He prays that the disciples would be one as he and the Father are one. He did not intend for the disciples to actually become one being. They were, instead, separate beings united by the Spirit. I am 95% sure that your first two examples are not indicators of divinity anymore than calling us the “body of Christ” or the “image of God” means we are divine.

        Thomas’ declaration is trickier; I’ll give you that. I’ll drop this one to 75%. But his declaration could have easily been meant to glorify God upon seeing the resurrected Messiah.

  • Wayfaring Michael says:

    I was fortunate enough to meet Brown at a Christian bookseller’s convention in the late 90s, and as I write this I am looking at a signed copy of his Introduction to the New Testament. I was still a Catholic then, and had not yet read a whole lot of the Bible, or seriously studied theology at all. (Yes, Catholics are weird that way, though some of them are getting better about that.) After a conversion experience and a switch toward a more Baptist-oriented belief, because I had Brown’s Introduction, that was one of the first works of its kind that I read. I was later somewhat surprised to find Brown being quoted favorably by heavy-hitting Protestant Old Testament and New Testament theologians.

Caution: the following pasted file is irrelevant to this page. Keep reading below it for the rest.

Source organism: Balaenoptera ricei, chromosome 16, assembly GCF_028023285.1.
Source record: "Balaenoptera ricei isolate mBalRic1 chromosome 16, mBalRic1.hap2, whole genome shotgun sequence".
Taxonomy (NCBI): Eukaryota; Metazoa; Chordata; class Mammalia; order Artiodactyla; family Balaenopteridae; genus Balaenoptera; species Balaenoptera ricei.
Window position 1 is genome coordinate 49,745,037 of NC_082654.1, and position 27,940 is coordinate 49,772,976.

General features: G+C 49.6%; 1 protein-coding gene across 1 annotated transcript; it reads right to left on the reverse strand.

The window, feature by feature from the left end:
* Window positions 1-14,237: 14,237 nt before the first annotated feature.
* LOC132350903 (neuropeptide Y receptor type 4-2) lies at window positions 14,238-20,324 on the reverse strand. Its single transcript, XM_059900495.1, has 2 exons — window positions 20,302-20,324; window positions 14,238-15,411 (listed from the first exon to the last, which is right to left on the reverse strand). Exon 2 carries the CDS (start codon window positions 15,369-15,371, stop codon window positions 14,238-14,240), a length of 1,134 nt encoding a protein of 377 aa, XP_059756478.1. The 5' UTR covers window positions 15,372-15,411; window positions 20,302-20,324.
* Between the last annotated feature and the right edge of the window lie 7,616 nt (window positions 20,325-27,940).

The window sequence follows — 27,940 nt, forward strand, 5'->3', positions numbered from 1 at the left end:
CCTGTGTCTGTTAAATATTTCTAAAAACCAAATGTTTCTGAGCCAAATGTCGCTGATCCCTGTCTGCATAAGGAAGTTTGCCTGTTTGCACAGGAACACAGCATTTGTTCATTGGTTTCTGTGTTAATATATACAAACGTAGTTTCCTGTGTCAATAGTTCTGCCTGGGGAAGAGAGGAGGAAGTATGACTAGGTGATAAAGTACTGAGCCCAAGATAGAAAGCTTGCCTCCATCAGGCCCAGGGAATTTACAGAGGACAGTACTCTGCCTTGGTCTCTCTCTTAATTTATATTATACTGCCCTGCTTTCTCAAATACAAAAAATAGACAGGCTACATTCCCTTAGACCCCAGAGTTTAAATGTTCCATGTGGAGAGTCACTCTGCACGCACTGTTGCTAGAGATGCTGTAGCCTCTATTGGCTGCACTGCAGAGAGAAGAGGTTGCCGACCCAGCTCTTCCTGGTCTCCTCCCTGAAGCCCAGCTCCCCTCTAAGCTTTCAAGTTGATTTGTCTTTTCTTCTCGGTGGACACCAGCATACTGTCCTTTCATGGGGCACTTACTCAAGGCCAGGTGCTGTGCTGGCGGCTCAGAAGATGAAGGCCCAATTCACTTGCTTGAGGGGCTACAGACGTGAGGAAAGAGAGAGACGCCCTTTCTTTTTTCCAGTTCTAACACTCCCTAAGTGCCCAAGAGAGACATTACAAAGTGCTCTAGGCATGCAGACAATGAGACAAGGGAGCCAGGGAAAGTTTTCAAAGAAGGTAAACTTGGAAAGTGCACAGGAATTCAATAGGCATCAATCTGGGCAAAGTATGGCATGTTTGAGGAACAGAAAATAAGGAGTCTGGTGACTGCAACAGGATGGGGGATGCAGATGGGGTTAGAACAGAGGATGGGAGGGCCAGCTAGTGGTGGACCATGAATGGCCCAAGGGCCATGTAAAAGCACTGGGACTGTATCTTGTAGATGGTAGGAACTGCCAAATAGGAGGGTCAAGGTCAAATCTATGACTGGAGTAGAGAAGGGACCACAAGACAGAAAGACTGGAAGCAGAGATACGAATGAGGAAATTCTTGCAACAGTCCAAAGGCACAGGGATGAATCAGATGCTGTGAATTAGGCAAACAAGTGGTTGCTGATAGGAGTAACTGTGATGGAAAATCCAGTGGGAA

(Baseball analogy intentional.)

    FWIW to the non-academics reading this, getting a tenth anniversary edition published of a book like Inspiration and Incarnation is a sure sign that the author is a heavy hitter.

    I will certainly try to get my hands on this little gem. Thanks, Pete, for the reference.

  • hecansing@yahoo.com says:

    This is actually very moving and a fair and balanced view of Jesus as man and Lord. However I don’t think even with Jesus’ seemingly limited knowledge that he was ignorant of what awaited him after death…He must have had an inkling being aware of both angelic beings (Garden of Gethsemane) and the company of Moses and Elijah on the mount of transfiguration. He may have dreaded the physical pain of the manner of his death and certainly the spiritual harshness of bearing our sin but I doubt he was ignorant of what awaited him ‘on the other side’.

  • Dean Hawkins says:

    Acknowledging the fact that Jesus is 100% human (along with being 100% divine) seems to be hard for a lot of Christians. I’ve expressed to friends before that we often neglect the human side of Jesus, the only side we can relate to.